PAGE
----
Humpback ‘Bubble Nets’ More Complex Than Thought
July 1, 2011
A recent study by National Oceanic and Atmospheric Administration (NOAA) researcher David Wiley shows the hunting strategy used by humpback whales is more complex than previously thought, according to an article on MotherJones.com.
One of the ways the whales corral their prey of krill or small fish is to create “bubble nets” — vertical columns of bubbles that fish see as a barrier. By creating spirals of bubbles, the whales restrict their prey to a smaller sphere of movement, making them easier to scoop into their huge mouths.
In his study, Wiley used sensors attached to the whales which captured the bubble nets in action in 3D. As Wiley created a computer-generated 3D model of the nets, he found that the nets sometimes consisted of a previously unknown tactic called “double loops.” Working in teams of at least two, the double loop consists of “one upward spiral [of bubbles] to corral the prey, a smack of the fluke on the ocean surface (known as a ‘lobtail’) then a second upward lunge to capture the corralled prey.”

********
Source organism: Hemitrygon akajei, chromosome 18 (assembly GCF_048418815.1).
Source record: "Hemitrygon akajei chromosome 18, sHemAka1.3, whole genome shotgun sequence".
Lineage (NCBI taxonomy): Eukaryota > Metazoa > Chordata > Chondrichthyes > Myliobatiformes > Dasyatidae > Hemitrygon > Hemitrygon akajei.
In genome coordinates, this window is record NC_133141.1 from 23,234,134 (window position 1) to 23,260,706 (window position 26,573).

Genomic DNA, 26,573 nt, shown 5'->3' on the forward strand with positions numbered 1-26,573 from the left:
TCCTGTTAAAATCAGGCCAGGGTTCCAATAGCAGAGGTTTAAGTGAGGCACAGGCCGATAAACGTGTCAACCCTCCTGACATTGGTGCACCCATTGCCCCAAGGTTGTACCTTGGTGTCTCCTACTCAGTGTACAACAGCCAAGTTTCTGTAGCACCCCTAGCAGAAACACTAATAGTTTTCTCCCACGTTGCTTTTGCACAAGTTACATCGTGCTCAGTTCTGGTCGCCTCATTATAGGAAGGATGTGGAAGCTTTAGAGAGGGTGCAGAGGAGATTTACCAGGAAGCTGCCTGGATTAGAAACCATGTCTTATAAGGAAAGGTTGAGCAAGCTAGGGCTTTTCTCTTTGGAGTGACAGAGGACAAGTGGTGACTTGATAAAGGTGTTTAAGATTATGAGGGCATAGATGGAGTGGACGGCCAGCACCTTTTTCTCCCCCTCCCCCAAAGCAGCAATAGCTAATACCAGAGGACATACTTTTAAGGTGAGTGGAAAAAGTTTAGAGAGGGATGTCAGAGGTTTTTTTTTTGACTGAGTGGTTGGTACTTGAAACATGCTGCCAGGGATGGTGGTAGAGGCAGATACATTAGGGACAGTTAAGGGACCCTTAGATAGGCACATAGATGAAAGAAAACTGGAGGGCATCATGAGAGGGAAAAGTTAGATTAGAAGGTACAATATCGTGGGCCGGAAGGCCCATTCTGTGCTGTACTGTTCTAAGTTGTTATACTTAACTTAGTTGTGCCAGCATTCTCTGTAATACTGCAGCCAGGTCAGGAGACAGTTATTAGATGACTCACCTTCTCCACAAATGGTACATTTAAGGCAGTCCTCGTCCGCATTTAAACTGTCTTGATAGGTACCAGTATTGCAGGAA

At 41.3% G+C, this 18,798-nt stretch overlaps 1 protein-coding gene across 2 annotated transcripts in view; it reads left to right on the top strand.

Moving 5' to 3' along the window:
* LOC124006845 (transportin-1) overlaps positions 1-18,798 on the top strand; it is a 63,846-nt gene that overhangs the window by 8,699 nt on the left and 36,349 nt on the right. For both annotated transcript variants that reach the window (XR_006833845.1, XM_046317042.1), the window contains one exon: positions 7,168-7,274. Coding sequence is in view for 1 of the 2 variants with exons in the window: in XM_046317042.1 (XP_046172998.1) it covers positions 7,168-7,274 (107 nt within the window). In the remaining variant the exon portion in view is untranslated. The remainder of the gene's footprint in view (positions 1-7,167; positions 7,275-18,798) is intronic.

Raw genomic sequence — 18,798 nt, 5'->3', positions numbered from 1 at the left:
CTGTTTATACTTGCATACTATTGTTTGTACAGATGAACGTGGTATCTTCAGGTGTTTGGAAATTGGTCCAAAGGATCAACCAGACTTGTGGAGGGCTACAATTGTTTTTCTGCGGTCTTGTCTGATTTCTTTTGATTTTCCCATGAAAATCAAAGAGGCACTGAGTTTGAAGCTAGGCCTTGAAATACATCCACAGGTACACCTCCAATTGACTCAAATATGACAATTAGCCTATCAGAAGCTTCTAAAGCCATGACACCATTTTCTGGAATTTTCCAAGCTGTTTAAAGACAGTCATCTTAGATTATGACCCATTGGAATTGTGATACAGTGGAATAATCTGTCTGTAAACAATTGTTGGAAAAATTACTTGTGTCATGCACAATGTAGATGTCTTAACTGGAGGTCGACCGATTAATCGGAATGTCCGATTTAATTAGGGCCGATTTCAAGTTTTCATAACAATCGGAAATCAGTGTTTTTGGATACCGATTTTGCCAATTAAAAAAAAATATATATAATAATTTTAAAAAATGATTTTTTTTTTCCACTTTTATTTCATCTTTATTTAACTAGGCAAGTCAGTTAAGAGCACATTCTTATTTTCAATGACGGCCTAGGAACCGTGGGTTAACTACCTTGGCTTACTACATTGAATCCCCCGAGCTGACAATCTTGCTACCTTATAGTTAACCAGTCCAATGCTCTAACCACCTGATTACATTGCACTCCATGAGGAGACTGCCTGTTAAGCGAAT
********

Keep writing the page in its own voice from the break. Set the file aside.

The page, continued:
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Video:Humpback Whale: Hunting Technique